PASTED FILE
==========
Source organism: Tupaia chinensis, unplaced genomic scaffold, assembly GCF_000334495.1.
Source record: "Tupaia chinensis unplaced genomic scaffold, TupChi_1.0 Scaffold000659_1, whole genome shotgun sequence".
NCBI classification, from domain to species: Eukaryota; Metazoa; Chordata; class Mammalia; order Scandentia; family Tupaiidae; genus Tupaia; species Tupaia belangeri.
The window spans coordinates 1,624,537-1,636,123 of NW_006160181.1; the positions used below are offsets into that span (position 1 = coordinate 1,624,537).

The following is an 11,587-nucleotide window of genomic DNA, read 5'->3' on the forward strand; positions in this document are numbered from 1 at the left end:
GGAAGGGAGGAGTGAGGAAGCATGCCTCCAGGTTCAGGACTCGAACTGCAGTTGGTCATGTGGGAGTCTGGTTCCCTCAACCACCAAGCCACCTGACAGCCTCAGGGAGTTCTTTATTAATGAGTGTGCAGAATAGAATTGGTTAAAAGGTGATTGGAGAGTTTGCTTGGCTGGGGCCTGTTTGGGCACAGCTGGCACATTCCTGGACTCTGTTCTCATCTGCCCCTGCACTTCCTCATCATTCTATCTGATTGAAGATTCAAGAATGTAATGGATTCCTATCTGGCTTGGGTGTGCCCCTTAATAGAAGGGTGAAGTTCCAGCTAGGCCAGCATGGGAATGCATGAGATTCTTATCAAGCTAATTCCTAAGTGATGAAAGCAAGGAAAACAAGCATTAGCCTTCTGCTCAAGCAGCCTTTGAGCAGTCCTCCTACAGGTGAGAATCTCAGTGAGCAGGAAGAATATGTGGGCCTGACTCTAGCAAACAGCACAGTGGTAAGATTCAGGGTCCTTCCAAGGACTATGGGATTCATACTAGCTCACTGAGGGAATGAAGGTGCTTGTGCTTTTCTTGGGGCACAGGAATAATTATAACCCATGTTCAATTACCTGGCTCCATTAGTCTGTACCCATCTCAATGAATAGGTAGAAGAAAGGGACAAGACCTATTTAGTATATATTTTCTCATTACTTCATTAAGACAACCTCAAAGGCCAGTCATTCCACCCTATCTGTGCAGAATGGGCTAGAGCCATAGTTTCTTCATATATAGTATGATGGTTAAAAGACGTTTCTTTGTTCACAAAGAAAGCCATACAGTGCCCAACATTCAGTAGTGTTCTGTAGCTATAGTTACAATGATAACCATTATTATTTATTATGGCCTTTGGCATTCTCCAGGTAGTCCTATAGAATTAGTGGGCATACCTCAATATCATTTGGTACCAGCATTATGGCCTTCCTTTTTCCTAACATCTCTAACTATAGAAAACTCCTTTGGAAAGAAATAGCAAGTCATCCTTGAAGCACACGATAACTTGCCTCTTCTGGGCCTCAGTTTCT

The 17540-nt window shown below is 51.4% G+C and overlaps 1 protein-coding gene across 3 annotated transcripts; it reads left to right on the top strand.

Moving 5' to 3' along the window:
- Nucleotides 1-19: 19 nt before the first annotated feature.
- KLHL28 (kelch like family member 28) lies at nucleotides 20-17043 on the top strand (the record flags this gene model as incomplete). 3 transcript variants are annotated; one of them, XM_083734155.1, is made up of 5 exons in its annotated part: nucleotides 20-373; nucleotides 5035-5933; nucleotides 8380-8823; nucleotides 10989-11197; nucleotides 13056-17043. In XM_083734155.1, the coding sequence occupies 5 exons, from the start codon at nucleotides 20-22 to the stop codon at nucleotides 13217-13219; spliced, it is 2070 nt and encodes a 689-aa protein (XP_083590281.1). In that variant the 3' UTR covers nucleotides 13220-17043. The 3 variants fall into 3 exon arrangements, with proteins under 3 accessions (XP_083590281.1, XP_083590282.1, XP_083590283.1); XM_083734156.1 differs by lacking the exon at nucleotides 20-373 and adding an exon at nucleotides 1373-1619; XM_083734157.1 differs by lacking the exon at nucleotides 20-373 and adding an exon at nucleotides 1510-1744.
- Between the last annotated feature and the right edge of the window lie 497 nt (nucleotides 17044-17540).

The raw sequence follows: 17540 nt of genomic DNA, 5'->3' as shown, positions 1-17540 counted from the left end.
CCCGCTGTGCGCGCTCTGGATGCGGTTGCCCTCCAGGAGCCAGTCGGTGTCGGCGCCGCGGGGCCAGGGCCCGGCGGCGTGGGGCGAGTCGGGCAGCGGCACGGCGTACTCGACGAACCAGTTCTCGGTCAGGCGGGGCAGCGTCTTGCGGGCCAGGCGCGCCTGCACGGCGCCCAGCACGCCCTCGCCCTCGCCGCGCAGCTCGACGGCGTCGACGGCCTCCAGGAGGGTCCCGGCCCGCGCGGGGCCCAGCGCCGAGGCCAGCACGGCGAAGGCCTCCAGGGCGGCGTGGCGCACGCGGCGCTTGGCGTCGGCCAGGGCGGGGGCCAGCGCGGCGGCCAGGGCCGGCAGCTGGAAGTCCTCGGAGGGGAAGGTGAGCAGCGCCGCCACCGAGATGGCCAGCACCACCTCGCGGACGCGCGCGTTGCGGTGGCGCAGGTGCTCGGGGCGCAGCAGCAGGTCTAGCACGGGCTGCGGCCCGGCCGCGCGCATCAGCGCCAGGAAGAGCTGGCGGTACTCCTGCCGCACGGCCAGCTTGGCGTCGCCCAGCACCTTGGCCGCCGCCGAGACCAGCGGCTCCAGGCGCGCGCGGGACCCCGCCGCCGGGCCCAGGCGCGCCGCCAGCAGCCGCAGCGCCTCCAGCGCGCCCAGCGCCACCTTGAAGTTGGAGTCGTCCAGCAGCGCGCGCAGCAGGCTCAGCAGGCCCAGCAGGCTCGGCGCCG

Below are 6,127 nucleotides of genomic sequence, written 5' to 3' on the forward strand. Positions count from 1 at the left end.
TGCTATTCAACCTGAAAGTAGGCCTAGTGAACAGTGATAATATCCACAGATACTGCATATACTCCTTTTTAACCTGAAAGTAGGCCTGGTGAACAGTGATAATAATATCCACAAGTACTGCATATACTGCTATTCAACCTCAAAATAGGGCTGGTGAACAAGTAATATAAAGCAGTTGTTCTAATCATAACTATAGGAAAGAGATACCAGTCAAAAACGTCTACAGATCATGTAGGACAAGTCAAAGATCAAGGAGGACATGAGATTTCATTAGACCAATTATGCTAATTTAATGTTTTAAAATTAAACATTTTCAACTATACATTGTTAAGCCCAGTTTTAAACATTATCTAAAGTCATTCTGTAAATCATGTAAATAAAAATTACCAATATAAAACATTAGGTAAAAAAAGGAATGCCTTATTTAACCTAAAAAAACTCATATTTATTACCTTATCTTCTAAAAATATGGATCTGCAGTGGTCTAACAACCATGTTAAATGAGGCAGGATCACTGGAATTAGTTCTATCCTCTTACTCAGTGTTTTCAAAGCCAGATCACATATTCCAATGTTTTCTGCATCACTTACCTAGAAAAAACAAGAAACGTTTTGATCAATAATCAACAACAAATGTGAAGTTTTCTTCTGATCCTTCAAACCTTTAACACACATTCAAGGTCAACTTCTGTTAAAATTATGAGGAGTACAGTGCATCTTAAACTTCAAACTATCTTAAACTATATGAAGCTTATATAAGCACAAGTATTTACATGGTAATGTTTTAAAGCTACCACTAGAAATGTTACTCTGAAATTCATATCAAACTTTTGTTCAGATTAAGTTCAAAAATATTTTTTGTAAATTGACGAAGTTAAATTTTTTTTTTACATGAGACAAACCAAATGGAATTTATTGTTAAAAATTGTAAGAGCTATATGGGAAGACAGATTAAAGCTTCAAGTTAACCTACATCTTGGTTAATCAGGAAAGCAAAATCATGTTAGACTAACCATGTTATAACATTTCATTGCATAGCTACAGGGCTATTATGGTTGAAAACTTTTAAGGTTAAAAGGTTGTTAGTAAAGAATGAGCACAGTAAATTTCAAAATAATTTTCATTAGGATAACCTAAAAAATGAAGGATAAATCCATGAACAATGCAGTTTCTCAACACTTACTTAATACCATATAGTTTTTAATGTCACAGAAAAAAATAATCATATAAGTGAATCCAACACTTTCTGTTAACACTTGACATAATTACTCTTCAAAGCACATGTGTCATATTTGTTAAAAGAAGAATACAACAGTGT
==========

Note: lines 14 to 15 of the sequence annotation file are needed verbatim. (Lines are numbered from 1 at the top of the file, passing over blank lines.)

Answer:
Below are 6,127 nucleotides of genomic sequence, written 5' to 3' on the forward strand. Positions count from 1 at the left end.
TGCTATTCAACCTGAAAGTAGGCCTAGTGAACAGTGATAATATCCACAGATACTGCATATACTCCTTTTTAACCTGAAAGTAGGCCTGGTGAACAGTGATAATAATATCCACAAGTACTGCATATACTGCTATTCAACCTCAAAATAGGGCTGGTGAACAAGTAATATAAAGCAGTTGTTCTAATCATAACTATAGGAAAGAGATACCAGTCAAAAACGTCTACAGATCATGTAGGACAAGTCAAAGATCAAGGAGGACATGAGATTTCATTAGACCAATTATGCTAATTTAATGTTTTAAAATTAAACATTTTCAACTATACATTGTTAAGCCCAGTTTTAAACATTATCTAAAGTCATTCTGTAAATCATGTAAATAAAAATTACCAATATAAAACATTAGGTAAAAAAAGGAATGCCTTATTTAACCTAAAAAAACTCATATTTATTACCTTATCTTCTAAAAATATGGATCTGCAGTGGTCTAACAACCATGTTAAATGAGGCAGGATCACTGGAATTAGTTCTATCCTCTTACTCAGTGTTTTCAAAGCCAGATCACATATTCCAATGTTTTCTGCATCACTTACCTAGAAAAAACAAGAAACGTTTTGATCAATAATCAACAACAAATGTGAAGTTTTCTTCTGATCCTTCAAACCTTTAACACACATTCAAGGTCAACTTCTGTTAAAATTATGAGGAGTACAGTGCATCTTAAACTTCAAACTATCTTAAACTATATGAAGCTTATATAAGCACAAGTATTTACATGGTAATGTTTTAAAGCTACCACTAGAAATGTTACTCTGAAATTCATATCAAACTTTTGTTCAGATTAAGTTCAAAAATATTTTTTGTAAATTGACGAAGTTAAATTTTTTTTTTACATGAGACAAACCAAATGGAATTTATTGTTAAAAATTGTAAGAGCTATATGGGAAGACAGATTAAAGCTTCAAGTTAACCTACATCTTGGTTAATCAGGAAAGCAAAATCATGTTAGACTAACCATGTTATAACATTTCATTGCATAGCTACAGGGCTATTATGGTTGAAAACTTTTAAGGTTAAAAGGTTGTTAGTAAAGAATGAGCACAGTAAATTTCAAAATAATTTTCATTAGGATAACCTAAAAAATGAAGGATAAATCCATGAACAATGCAGTTTCTCAACACTTACTTAATACCATATAGTTTTTAATGTCACAGAAAAAAATAATCATATAAGTGAATCCAACACTTTCTGTTAACACTTGACATAATTACTCTTCAAAGCACATGTGTCATATTTGTTAAAAGAAGAATACAACAGTGT